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About A Week: If Only They Could Read

Peter Hinchliffe brings some depressing statistics for those who seek to entertain and inform by means of the written word.

Here’s a depressing bit of information for all who contribute to Open Writing. Twenty-two per cent of British adults are unable to read your words.

Sir Digby Jones, the UK’s Government’s skills campaigner, is alarmed that millions of adults cannot read or write. He calls the situation a “national disgrace’’.

Sir Digby, formerly director general of the Confederation of British Industry, has launched a two-year campaign to persuade businesses to give employees time off to work on their numeracy and literacy skills.

He predicts increased crime levels and social problems if skills deficiencies are not tackled. The main drive of his campaign is to encourage small businesses to take advantage of the Government-backed Train to Gain scheme.

Sir Digby will be appealing to employers’ native greed, warning, "Your business is not going to succeed if you can't get skilled people," he said.

The National Literacy Trust reports that the British lag behind the world in reading but lead at watching TV.

The Trust, founded in 1993, is an independent charity dedicated to building a literate nation. “Our vision is of a society where literacy is a valued part of everybody's life and all have the reading, writing and communication skills required to support their goals.’’

To emphasise the size of the problem the Trust publicise the results of an Organisation for Economic Cooperation and Development investigation in 22 countries into the ability to cope with written material.

Britain is in the bottom half in the three most crucial yardsticks of literacy, lagging behind economic competitors such as Germany, the US, Australia, Canada, the main Nordic countries and much of the rest of Europe.

Britain has the fourth highest level of unemployment among people with the poorest modern literacy skills - those unable to understand dosage instructions on a packet of medicine.

Britain's worst showing was in quantitative literacy, coming 16th out of 22. The countries which did worse were Hungary, Ireland, Slovenia, Poland, Portugal and Chile. Britain's second worst performance was 15th out of 22 at document literacy. It came 13th in prose literacy.

Overall, Britain's performance put it among 14 countries where "at least 15% of adults have literacy skills at only the most rudimentary level - making it difficult for them to cope with the rising skill demands of the information age."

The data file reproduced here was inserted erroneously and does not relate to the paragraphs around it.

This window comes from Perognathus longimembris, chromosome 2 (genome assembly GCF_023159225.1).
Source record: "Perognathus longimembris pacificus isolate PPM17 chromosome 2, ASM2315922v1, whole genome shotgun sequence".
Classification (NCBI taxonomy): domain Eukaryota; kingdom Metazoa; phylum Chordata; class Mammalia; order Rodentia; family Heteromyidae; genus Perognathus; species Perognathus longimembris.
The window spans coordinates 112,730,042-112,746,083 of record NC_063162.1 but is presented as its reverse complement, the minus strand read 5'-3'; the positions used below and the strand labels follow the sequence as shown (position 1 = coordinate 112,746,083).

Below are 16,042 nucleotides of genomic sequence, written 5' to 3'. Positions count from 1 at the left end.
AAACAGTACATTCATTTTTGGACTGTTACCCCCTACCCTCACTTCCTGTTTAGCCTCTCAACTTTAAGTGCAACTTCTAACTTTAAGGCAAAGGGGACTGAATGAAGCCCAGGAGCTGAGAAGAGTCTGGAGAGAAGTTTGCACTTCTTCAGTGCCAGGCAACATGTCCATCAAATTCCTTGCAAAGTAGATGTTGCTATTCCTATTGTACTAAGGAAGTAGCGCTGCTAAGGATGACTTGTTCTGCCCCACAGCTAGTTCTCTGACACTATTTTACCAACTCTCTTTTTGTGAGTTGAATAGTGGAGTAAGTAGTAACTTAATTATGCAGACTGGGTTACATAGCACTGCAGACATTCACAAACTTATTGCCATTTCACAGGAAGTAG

Illiteracy is often, if not always, accompanied by shoddy speech. Inadequate British verbal skills are currently been displayed to the world on Channel 4 TV’s Celebrity Big Brother programme.

An international row resulted from abuse by British housemates Jade Goody, Danielle Lloyd and Jo O'Meara directed at Bollywood actress and fellow contestant Shilpa Shetty, whose accent and behaviour were ridiculed.

A record 30,000 viewers officially complained, alleging racism There were street protests in India and the objectionable nature of the abuse was raised in both the British and Indian parliaments.

Carphone Warehouse has suspended its advertising support for the programme and Hertfordshire police have launched an investigation into allegations of racism.

A British National newspaper ran contrasting portraits of Jane Goody, a previous Big Brother contestant and actress Shilpa Shetty.

· In a Big Brother show five years ago Jane Goody revealed a laughably inadequate stock of general knowledge. She thought Rio de Janeiro was a footballer, that Sherlock Holmes invented the toilet and that Pistachio was the genius behind the Mona Lisa.

She asked housemates: "Where's East Angular [sic] though?
I thought that was abroad."

On travel: "Do they speak Portuganese in Portugal?"

On sport: "Do you play croquet on a horse?"

· Shilpa Shetty, now 31, made her big screen debut in 1993 at
the age of 18 in Baazigar, alongside Shahrukh Khan, a true Bollywood megastar. She was nominated as Best Newcomer in that year's Filmfare Asian film awards.

She speaks four Indian languages, English and basic
French, was destined for iconic stardom, and campaigns for
AIDS victims, a politically controversial subject in India, and
also lends her support to Peta, an animal rights group.


Teaching in British primary schools is of a high standard. However in most homes both husband and wife go out to work. After work, cooking, washing, house cleaning and other household chores have to be done.

There’s less time than in bygone days to spend time with children: playing games with them, reading and talking to them. The easy option is to dump children in front of TV while necessary work is being done.

Many primary schools run a Reading Friends programme. Those with time to spare during the day – particularly retired people – go into the neighbourhood school for an hour to read with children on a one-to-one basis, encouraging them to develop their own reading skills.

Adults find the work demanding and enjoyable. I know this is so. I’m a reading friend.

Perhaps there should be a national campaign in Britain which encourages adults to go back to school as helpers. Teachers are doing a good job in primary schools. But with classes of 25 or 30 pupils they cannot afford to devote 20 minutes to one child. A Reading Friend can do this.

What to call the campaign?



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